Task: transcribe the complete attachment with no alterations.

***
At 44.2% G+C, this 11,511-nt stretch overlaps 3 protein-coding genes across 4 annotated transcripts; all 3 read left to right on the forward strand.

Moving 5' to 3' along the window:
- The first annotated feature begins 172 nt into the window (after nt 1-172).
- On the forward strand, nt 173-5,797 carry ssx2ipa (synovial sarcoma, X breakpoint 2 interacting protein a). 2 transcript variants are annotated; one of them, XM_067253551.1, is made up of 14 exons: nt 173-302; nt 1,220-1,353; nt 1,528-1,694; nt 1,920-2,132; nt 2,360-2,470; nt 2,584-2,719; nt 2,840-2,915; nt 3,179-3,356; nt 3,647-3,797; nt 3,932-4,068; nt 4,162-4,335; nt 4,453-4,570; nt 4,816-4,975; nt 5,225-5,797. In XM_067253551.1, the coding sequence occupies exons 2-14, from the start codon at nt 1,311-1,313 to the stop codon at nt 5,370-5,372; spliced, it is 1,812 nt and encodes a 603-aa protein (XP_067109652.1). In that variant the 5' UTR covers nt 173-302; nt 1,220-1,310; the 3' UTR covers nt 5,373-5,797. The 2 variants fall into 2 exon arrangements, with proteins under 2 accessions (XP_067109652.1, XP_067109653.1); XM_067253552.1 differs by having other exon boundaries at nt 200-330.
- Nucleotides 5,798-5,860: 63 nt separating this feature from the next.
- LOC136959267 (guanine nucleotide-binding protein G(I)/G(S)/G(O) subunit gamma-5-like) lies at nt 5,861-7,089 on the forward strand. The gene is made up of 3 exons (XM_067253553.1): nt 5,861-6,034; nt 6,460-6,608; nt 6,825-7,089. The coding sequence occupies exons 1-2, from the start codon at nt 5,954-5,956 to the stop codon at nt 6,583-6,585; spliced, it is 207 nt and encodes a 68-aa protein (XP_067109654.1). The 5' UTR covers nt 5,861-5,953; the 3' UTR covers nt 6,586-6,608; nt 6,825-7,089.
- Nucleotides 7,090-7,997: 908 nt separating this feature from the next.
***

At 44.2% G+C, this 11,511-nt stretch overlaps 3 protein-coding genes across 4 annotated transcripts; all 3 read left to right on the forward strand.

Moving 5' to 3' along the window:
- The first annotated feature begins 172 nt into the window (after nt 1-172).
- On the forward strand, nt 173-5,797 carry ssx2ipa (synovial sarcoma, X breakpoint 2 interacting protein a). 2 transcript variants are annotated; one of them, XM_067253551.1, is made up of 14 exons: nt 173-302; nt 1,220-1,353; nt 1,528-1,694; nt 1,920-2,132; nt 2,360-2,470; nt 2,584-2,719; nt 2,840-2,915; nt 3,179-3,356; nt 3,647-3,797; nt 3,932-4,068; nt 4,162-4,335; nt 4,453-4,570; nt 4,816-4,975; nt 5,225-5,797. In XM_067253551.1, the coding sequence occupies exons 2-14, from the start codon at nt 1,311-1,313 to the stop codon at nt 5,370-5,372; spliced, it is 1,812 nt and encodes a 603-aa protein (XP_067109652.1). In that variant the 5' UTR covers nt 173-302; nt 1,220-1,310; the 3' UTR covers nt 5,373-5,797. The 2 variants fall into 2 exon arrangements, with proteins under 2 accessions (XP_067109652.1, XP_067109653.1); XM_067253552.1 differs by having other exon boundaries at nt 200-330.
- Nucleotides 5,798-5,860: 63 nt separating this feature from the next.
- LOC136959267 (guanine nucleotide-binding protein G(I)/G(S)/G(O) subunit gamma-5-like) lies at nt 5,861-7,089 on the forward strand. The gene is made up of 3 exons (XM_067253553.1): nt 5,861-6,034; nt 6,460-6,608; nt 6,825-7,089. The coding sequence occupies exons 1-2, from the start codon at nt 5,954-5,956 to the stop codon at nt 6,583-6,585; spliced, it is 207 nt and encodes a 68-aa protein (XP_067109654.1). The 5' UTR covers nt 5,861-5,953; the 3' UTR covers nt 6,586-6,608; nt 6,825-7,089.
- Nucleotides 7,090-7,997: 908 nt separating this feature from the next.